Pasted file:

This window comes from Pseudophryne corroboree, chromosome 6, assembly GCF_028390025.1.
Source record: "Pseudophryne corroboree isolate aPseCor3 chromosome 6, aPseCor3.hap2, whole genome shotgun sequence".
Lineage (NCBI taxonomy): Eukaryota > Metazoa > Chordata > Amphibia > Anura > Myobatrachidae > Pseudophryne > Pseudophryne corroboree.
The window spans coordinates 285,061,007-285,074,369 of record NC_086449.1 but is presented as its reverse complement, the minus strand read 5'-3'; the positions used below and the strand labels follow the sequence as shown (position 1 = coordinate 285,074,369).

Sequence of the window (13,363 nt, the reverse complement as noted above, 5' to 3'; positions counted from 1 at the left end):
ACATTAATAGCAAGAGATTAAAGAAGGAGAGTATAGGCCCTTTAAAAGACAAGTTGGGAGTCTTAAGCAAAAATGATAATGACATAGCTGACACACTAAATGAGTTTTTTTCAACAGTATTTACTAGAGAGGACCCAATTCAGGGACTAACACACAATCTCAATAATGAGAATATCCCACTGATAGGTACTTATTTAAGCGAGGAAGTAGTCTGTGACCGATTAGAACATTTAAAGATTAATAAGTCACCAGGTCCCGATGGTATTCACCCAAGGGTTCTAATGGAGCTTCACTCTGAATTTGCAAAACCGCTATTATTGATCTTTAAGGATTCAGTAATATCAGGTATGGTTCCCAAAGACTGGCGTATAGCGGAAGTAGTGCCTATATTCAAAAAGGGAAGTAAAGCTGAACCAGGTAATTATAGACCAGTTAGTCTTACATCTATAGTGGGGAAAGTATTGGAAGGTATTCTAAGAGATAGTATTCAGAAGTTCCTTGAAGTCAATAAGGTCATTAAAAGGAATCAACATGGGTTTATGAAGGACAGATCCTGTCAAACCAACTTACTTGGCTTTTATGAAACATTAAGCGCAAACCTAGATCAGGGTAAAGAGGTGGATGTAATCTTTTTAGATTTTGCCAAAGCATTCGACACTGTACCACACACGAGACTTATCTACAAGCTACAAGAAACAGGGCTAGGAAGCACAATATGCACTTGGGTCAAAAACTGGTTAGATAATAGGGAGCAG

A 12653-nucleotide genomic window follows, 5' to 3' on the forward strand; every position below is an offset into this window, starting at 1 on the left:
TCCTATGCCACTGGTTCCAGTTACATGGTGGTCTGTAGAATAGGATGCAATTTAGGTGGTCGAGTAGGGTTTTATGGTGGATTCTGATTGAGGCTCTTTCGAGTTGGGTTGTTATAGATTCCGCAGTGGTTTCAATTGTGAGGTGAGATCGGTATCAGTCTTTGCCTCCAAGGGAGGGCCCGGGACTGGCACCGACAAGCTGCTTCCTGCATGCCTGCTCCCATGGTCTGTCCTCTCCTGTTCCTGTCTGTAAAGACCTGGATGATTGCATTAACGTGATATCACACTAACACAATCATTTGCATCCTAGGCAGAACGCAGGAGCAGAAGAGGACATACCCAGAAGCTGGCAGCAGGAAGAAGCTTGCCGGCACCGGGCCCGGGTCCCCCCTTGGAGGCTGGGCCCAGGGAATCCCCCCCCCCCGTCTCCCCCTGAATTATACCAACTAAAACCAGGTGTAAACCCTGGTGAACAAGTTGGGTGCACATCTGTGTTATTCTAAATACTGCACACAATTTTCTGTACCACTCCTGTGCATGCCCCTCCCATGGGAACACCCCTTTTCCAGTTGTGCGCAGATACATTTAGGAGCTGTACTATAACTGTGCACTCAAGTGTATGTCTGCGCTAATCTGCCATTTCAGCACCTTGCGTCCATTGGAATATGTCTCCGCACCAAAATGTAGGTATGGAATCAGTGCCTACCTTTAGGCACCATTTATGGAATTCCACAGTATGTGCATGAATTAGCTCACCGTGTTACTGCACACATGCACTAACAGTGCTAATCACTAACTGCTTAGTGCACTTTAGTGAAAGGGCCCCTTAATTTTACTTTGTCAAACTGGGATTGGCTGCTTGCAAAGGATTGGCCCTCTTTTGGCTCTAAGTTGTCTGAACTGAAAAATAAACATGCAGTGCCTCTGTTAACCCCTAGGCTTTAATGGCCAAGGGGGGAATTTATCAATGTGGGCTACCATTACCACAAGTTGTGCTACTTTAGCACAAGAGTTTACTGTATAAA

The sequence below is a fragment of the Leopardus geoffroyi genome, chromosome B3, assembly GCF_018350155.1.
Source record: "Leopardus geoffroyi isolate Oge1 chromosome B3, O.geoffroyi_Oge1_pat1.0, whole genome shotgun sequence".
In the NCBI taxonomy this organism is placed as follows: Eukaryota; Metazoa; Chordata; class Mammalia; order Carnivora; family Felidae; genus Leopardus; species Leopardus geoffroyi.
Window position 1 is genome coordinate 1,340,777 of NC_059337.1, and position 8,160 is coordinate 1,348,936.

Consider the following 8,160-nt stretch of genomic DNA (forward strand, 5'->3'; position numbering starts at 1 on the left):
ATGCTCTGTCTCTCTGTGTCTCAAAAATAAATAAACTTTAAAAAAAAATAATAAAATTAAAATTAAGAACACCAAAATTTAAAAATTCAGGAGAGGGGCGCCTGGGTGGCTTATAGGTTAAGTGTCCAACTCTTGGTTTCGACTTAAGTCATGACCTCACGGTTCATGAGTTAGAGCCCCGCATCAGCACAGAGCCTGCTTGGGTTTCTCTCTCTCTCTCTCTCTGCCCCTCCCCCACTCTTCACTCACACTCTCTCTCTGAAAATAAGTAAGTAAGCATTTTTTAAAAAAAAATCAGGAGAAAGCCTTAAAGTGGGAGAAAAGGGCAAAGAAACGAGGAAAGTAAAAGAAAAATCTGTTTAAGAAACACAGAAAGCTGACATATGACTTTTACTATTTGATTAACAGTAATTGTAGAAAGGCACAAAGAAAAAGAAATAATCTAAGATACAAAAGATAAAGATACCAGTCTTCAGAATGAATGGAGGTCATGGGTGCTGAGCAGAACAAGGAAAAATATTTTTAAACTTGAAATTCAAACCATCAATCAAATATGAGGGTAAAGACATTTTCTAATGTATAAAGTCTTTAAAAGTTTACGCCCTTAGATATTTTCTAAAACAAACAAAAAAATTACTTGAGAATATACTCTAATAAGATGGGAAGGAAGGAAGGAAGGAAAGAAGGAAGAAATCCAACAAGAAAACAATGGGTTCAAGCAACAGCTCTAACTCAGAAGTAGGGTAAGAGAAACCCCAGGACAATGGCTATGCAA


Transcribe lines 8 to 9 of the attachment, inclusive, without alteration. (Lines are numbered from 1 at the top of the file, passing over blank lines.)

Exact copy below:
TCCTATGCCACTGGTTCCAGTTACATGGTGGTCTGTAGAATAGGATGCAATTTAGGTGGTCGAGTAGGGTTTTATGGTGGATTCTGATTGAGGCTCTTTCGAGTTGGGTTGTTATAGATTCCGCAGTGGTTTCAATTGTGAGGTGAGATCGGTATCAGTCTTTGCCTCCAAGGGAGGGCCCGGGACTGGCACCGACAAGCTGCTTCCTGCATGCCTGCTCCCATGGTCTGTCCTCTCCTGTTCCTGTCTGTAAAGACCTGGATGATTGCATTAACGTGATATCACACTAACACAATCATTTGCATCCTAGGCAGAACGCAGGAGCAGAAGAGGACATACCCAGAAGCTGGCAGCAGGAAGAAGCTTGCCGGCACCGGGCCCGGGTCCCCCCTTGGAGGCTGGGCCCAGGGAATCCCCCCCCCCCGTCTCCCCCTGAATTATACCAACTAAAACCAGGTGTAAACCCTGGTGAACAAGTTGGGTGCACATCTGTGTTATTCTAAATACTGCACACAATTTTCTGTACCACTCCTGTGCATGCCCCTCCCATGGGAACACCCCTTTTCCAGTTGTGCGCAGATACATTTAGGAGCTGTACTATAACTGTGCACTCAAGTGTATGTCTGCGCTAATCTGCCATTTCAGCACCTTGCGTCCATTGGAATATGTCTCCGCACCAAAATGTAGGTATGGAATCAGTGCCTACCTTTAGGCACCATTTATGGAATTCCACAGTATGTGCATGAATTAGCTCACCGTGTTACTGCACACATGCACTAACAGTGCTAATCACTAACTGCTTAGTGCACTTTAGTGAAAGGGCCCCTTAATTTTACTTTGTCAAACTGGGATTGGCTGCTTGCAAAGGATTGGCCCTCTTTTGGCTCTAAGTTGTCTGAACTGAAAAATAAACATGCAGTGCCTCTGTTAACCCCTAGGCTTTAATGGCCAAGGGGGGAATTTATCAATGTGGGCTACCATTACCACAAGTTGTGCTACTTTAGCACAAGAGTTTACTGTATAAA

The sequence below is a fragment of the Leopardus geoffroyi genome, chromosome B3, assembly GCF_018350155.1.